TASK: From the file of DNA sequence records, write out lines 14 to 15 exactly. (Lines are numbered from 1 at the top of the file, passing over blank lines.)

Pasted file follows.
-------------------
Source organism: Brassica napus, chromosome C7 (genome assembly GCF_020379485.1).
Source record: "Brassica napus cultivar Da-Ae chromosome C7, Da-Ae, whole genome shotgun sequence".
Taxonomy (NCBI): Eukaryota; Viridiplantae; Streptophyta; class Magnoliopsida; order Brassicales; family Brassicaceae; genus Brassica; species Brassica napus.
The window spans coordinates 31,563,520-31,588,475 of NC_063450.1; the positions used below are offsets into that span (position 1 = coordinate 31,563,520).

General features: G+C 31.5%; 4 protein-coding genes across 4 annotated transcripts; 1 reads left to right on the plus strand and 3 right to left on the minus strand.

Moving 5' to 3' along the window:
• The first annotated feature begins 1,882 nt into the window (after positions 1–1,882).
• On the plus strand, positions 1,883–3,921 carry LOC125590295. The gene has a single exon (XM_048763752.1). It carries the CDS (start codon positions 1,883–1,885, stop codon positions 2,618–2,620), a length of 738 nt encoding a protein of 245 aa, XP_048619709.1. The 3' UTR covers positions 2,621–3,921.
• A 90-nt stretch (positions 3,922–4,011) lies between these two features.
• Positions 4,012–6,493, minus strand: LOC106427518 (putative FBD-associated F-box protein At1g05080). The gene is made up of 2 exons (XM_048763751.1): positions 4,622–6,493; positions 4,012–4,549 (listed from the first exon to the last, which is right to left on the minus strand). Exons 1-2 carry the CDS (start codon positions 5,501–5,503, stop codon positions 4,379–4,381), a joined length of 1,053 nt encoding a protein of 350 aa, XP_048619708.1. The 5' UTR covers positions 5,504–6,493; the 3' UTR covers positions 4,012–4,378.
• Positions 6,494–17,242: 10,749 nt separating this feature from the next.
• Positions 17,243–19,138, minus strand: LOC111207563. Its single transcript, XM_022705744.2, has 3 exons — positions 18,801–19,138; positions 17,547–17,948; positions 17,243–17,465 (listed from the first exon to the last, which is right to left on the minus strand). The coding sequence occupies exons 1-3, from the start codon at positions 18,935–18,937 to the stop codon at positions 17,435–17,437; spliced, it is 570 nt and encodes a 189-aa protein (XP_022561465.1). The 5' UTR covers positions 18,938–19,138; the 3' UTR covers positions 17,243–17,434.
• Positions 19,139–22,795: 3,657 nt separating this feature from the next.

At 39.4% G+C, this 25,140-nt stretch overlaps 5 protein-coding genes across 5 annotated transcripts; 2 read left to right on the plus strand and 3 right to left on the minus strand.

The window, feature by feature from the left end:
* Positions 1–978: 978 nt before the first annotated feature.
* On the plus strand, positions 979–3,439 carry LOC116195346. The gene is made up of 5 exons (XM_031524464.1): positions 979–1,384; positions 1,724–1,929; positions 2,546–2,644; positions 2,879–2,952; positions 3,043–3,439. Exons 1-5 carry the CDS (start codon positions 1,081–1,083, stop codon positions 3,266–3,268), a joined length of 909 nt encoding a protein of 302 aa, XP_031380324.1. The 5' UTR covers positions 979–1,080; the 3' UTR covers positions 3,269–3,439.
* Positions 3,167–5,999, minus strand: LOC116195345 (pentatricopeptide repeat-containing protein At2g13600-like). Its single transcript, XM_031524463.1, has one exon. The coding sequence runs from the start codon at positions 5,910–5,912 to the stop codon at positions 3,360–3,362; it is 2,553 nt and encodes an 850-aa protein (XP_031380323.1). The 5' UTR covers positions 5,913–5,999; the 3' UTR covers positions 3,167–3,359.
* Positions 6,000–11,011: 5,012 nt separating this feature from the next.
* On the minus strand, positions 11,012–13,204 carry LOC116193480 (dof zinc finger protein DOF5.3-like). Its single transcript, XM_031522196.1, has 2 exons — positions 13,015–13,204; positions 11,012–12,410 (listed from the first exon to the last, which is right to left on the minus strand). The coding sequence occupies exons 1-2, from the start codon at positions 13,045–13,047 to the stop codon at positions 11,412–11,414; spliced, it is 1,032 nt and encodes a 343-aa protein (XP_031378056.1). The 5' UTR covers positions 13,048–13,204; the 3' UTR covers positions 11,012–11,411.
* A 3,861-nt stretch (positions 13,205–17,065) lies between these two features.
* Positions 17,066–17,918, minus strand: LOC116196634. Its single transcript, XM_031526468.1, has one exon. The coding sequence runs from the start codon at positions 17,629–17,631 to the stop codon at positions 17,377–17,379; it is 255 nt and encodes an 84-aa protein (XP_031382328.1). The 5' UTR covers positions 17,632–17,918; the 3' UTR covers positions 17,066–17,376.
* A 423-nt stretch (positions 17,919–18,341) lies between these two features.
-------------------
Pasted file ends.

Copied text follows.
At 39.4% G+C, this 25,140-nt stretch overlaps 5 protein-coding genes across 5 annotated transcripts; 2 read left to right on the plus strand and 3 right to left on the minus strand.

The window, feature by feature from the left end: